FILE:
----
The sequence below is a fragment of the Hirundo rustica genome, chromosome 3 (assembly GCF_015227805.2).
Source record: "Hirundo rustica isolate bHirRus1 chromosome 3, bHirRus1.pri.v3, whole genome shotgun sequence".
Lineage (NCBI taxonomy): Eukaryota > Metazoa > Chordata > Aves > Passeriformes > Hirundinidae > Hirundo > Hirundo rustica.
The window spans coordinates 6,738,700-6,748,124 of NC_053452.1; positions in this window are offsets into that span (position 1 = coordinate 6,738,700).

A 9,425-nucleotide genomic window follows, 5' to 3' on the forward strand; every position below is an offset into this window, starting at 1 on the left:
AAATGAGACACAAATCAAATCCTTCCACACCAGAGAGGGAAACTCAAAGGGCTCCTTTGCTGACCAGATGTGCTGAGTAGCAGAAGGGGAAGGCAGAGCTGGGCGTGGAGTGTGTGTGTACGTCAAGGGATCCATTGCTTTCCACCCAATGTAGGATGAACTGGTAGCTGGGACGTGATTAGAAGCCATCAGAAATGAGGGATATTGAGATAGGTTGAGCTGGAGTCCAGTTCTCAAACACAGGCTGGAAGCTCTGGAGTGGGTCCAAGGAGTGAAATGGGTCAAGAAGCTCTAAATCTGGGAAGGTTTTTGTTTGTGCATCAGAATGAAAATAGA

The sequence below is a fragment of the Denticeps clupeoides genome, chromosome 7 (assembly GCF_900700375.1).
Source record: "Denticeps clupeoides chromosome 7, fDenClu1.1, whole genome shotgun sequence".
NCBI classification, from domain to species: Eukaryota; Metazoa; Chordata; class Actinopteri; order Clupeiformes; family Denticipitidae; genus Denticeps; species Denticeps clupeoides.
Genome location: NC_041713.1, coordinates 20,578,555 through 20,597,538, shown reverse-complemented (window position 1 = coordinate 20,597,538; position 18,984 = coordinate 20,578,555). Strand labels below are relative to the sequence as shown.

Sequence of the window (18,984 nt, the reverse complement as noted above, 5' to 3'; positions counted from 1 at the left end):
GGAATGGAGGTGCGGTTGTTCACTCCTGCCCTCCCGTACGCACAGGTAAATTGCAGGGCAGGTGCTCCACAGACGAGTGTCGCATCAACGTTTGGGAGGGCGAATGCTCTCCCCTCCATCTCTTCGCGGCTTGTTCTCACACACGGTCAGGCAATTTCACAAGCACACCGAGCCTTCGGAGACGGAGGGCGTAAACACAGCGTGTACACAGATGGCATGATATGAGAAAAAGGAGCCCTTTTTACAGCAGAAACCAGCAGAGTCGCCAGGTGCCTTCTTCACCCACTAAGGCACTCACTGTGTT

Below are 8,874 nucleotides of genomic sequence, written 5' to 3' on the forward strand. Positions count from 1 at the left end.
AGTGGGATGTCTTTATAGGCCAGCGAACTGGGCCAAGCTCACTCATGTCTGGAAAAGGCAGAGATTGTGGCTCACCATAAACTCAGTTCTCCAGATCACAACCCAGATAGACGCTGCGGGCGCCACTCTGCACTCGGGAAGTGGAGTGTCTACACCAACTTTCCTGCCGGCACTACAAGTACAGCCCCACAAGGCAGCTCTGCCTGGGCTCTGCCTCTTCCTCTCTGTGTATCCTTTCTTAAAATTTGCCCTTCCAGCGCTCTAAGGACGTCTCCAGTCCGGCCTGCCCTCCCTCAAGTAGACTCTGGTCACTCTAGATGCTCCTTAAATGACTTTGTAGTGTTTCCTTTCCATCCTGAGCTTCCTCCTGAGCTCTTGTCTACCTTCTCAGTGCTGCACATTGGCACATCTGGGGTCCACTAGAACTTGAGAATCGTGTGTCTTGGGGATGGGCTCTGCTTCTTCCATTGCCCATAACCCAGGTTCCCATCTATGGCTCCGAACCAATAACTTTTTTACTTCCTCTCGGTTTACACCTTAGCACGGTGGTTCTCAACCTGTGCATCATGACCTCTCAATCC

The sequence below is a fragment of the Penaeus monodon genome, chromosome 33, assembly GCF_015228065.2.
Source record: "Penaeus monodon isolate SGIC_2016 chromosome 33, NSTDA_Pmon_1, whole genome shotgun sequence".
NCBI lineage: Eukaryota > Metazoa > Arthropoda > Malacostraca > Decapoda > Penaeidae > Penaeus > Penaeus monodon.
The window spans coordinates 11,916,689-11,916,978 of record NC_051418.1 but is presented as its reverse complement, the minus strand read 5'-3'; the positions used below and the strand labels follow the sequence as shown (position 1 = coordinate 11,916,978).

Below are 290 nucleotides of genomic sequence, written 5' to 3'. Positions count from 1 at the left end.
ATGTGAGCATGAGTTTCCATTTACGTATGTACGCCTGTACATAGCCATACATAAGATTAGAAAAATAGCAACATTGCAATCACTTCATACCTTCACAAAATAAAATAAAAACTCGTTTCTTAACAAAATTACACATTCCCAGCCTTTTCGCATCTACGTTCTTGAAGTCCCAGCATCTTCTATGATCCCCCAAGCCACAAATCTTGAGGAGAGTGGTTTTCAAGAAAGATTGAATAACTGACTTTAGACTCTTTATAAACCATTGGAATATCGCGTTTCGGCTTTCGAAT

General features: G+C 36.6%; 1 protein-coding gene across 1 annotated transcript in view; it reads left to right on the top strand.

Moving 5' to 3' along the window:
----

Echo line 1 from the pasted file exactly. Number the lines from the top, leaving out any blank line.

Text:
The sequence below is a fragment of the Hirundo rustica genome, chromosome 3 (assembly GCF_015227805.2).